“Decidedly average.” That would be my answer if you asked me about this movie. There is nothing that stands out as memorable or even exciting, and considering the fact that it’s a thriller/drama/suspense flick you would think something would be at least exciting, if nothing else. Even the confrontations are not powerful enough to boost the energy level now and then. Hey, average isn’t bad, exactly. It’s just average.
As far as the story goes, it’s a good idea. I will give credit where credit is due. The premise starts with a family buying an estate that has fallen into disrepair since it’s repossession a few years earlier. The previous owner’s possessions are all left in the house and the new family sifts through them, selling some, keeping some, and even using some as material for a documentary about the history of the house. Now, the idea that you might move into a house full of someone else’s things and essentially own them is very intriguing. Everything from family photos to clothing are left behind. Imagine someone else owning your family photos. That seems weird enough, but to have someone else wear your family’s clothing, that’s really kind of bizarre when you think about it.
This family isn’t perfect and just for some added flavor they toss in some marital difficulties to add the appropriate amount of stress at key moments.
That’s pretty much when my interest falls away and semi-boredom sets in. The house had been built by a family who obviously owned the estate for many generations. The last member of the family to have lived in the house kind of let it all fall apart when he was sent to prison and his family, wife and two kids, apparently left him in the process.
With some horror film camera work and pseudo scary sounds you are lead to believe early on that his house is some kind of evil incarnate…hmmm could it be true? Stephen Dorff plays the creepy ex-con who does his best to seduce Stone and win over the kids, but Quaid isn’t having it. His character is on the weak side, well, not weak exactly, but calm. He is more of a civilized guy than the redneck hillbilly type Dorff plays and the other locals they have met since coming to the rural area. Quaid doesn’t want to fight or confront the growing menace that is starting to terrorize his family. Can I actually call it terrorize? I think I have seen so many movies where innocent people are victims of treacherous villains who subject them to an endless stream of terrible things that in this movie the impact of a couple snakes just doesn’t get my blood flowing. Terrorize might be too strong a word, mildly annoy might be more accurate.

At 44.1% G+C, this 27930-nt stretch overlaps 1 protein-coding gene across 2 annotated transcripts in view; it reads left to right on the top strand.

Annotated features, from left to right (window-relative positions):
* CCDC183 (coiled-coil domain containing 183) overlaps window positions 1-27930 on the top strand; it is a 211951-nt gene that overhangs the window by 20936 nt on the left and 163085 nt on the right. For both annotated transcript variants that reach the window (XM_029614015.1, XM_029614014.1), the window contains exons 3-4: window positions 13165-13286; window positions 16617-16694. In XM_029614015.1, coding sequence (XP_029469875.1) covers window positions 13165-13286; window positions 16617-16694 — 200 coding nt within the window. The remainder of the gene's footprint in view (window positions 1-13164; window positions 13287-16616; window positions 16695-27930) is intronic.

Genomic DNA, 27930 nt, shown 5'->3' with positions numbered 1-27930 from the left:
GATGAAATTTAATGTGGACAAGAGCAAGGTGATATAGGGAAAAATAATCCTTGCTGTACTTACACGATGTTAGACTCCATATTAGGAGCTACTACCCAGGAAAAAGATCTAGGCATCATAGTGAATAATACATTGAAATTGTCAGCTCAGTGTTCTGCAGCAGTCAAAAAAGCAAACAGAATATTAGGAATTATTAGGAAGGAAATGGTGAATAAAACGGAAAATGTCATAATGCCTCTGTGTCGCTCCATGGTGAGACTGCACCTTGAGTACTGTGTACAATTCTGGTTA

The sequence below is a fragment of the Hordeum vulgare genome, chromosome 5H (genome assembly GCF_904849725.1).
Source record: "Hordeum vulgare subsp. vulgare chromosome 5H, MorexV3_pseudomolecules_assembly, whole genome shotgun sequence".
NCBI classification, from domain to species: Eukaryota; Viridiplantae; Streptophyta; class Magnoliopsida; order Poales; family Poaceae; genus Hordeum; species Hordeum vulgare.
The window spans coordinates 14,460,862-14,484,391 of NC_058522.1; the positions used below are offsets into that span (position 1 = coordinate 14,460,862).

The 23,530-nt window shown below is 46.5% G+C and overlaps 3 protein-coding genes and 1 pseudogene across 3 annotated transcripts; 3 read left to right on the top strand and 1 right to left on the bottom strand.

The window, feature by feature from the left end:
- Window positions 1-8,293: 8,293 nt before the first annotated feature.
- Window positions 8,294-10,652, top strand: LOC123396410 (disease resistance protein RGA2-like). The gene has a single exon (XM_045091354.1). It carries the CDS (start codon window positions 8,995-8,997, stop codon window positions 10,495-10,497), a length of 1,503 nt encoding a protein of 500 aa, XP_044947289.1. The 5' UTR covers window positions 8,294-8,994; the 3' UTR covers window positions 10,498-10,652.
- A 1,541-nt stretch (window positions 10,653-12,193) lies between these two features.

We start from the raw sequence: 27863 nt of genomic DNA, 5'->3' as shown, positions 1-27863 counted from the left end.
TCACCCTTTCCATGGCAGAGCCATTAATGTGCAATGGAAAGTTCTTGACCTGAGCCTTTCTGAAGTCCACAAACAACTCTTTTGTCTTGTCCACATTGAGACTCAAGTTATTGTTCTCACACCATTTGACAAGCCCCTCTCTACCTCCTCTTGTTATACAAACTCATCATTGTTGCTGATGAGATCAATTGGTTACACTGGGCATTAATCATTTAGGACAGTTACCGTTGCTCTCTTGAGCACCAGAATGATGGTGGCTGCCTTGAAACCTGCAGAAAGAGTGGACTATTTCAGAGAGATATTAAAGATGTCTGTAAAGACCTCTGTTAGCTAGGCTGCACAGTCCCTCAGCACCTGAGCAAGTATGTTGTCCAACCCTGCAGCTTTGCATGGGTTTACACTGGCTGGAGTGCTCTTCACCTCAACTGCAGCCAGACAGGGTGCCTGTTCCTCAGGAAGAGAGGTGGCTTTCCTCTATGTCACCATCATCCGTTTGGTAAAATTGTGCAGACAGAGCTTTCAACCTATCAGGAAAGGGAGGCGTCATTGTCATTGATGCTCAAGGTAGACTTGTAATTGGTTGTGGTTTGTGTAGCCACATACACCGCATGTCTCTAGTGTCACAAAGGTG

I was expecting some kind of modern day Amityville Horror I guess and that is not what this movie is about. Maybe my own preconceived ideas didn’t help with my enjoyment of the movie. That might not be fair, but that’s the way the reel spins my friend.
I have a hard time describing this movie, but the best way I can sum it up is to say it’s got some good talent. I love Quaid, and the kids are both good. I like Dorff, and I semi-like Stone. Juliette Lewis is in it and she’s great, as always. The story is a good idea, but the tone of the whole film isn’t hyper tense enough to either make you scared or really care enough about what will happen in the end. I would say I didn’t care because I didn’t care about the characters, but the truth is that the ending was so obvious so quickly the impact of what was going to happen just kind of wore off before we got the the climax. There are moments of cool camera work and it’s got a decent soundtrack. Other than that I can’t rave about this one folks. Is the house a place of spooky evilness that gets the hairs on your arms standing at attention? No. Which is unfortunate. Instead it’s same old same old psycho vs. normal people, but I won’t tell you who wins. You have to have something to look forward to if you decide to rent Cold Creek Manor.
$20.00 is too much. Rent it or wait for it to be on cable.
Overall Score 5/10